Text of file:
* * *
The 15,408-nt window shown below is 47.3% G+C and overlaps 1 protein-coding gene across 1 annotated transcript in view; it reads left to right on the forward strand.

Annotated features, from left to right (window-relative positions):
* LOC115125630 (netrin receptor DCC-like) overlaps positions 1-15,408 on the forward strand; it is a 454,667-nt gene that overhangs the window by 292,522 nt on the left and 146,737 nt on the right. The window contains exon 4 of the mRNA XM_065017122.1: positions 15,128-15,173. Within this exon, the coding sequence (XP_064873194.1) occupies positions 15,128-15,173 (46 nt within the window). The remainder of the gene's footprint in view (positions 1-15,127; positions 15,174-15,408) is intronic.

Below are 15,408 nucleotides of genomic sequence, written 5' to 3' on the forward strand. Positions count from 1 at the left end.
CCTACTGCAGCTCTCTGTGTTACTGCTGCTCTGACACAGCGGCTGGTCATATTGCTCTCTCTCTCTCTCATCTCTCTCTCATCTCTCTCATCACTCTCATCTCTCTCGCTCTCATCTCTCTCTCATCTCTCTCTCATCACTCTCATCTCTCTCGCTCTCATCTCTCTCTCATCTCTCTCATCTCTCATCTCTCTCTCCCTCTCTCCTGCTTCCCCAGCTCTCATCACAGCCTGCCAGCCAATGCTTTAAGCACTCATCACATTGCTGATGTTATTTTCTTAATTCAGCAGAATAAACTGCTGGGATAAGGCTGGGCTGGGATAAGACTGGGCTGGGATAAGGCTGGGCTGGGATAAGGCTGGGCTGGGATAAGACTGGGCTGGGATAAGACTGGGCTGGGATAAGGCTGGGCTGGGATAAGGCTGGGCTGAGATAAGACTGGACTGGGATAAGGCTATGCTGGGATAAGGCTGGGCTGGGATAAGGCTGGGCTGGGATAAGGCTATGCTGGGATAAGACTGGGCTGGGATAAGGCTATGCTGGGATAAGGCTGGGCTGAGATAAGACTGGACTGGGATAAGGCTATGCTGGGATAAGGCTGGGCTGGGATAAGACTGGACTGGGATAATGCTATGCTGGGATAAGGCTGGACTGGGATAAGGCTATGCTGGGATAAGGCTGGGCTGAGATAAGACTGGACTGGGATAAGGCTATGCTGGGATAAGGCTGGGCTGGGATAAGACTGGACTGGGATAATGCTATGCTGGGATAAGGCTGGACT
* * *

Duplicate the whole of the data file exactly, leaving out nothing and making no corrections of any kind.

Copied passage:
The 15,408-nt window shown below is 47.3% G+C and overlaps 1 protein-coding gene across 1 annotated transcript in view; it reads left to right on the forward strand.

Annotated features, from left to right (window-relative positions):
* LOC115125630 (netrin receptor DCC-like) overlaps positions 1-15,408 on the forward strand; it is a 454,667-nt gene that overhangs the window by 292,522 nt on the left and 146,737 nt on the right. The window contains exon 4 of the mRNA XM_065017122.1: positions 15,128-15,173. Within this exon, the coding sequence (XP_064873194.1) occupies positions 15,128-15,173 (46 nt within the window). The remainder of the gene's footprint in view (positions 1-15,127; positions 15,174-15,408) is intronic.

Below are 15,408 nucleotides of genomic sequence, written 5' to 3' on the forward strand. Positions count from 1 at the left end.
CCTACTGCAGCTCTCTGTGTTACTGCTGCTCTGACACAGCGGCTGGTCATATTGCTCTCTCTCTCTCTCATCTCTCTCTCATCTCTCTCATCACTCTCATCTCTCTCGCTCTCATCTCTCTCTCATCTCTCTCTCATCACTCTCATCTCTCTCGCTCTCATCTCTCTCTCATCTCTCTCATCTCTCATCTCTCTCTCCCTCTCTCCTGCTTCCCCAGCTCTCATCACAGCCTGCCAGCCAATGCTTTAAGCACTCATCACATTGCTGATGTTATTTTCTTAATTCAGCAGAATAAACTGCTGGGATAAGGCTGGGCTGGGATAAGACTGGGCTGGGATAAGGCTGGGCTGGGATAAGGCTGGGCTGGGATAAGACTGGGCTGGGATAAGACTGGGCTGGGATAAGGCTGGGCTGGGATAAGGCTGGGCTGAGATAAGACTGGACTGGGATAAGGCTATGCTGGGATAAGGCTGGGCTGGGATAAGGCTGGGCTGGGATAAGGCTATGCTGGGATAAGACTGGGCTGGGATAAGGCTATGCTGGGATAAGGCTGGGCTGAGATAAGACTGGACTGGGATAAGGCTATGCTGGGATAAGGCTGGGCTGGGATAAGACTGGACTGGGATAATGCTATGCTGGGATAAGGCTGGACTGGGATAAGGCTATGCTGGGATAAGGCTGGGCTGAGATAAGACTGGACTGGGATAAGGCTATGCTGGGATAAGGCTGGGCTGGGATAAGACTGGACTGGGATAATGCTATGCTGGGATAAGGCTGGACT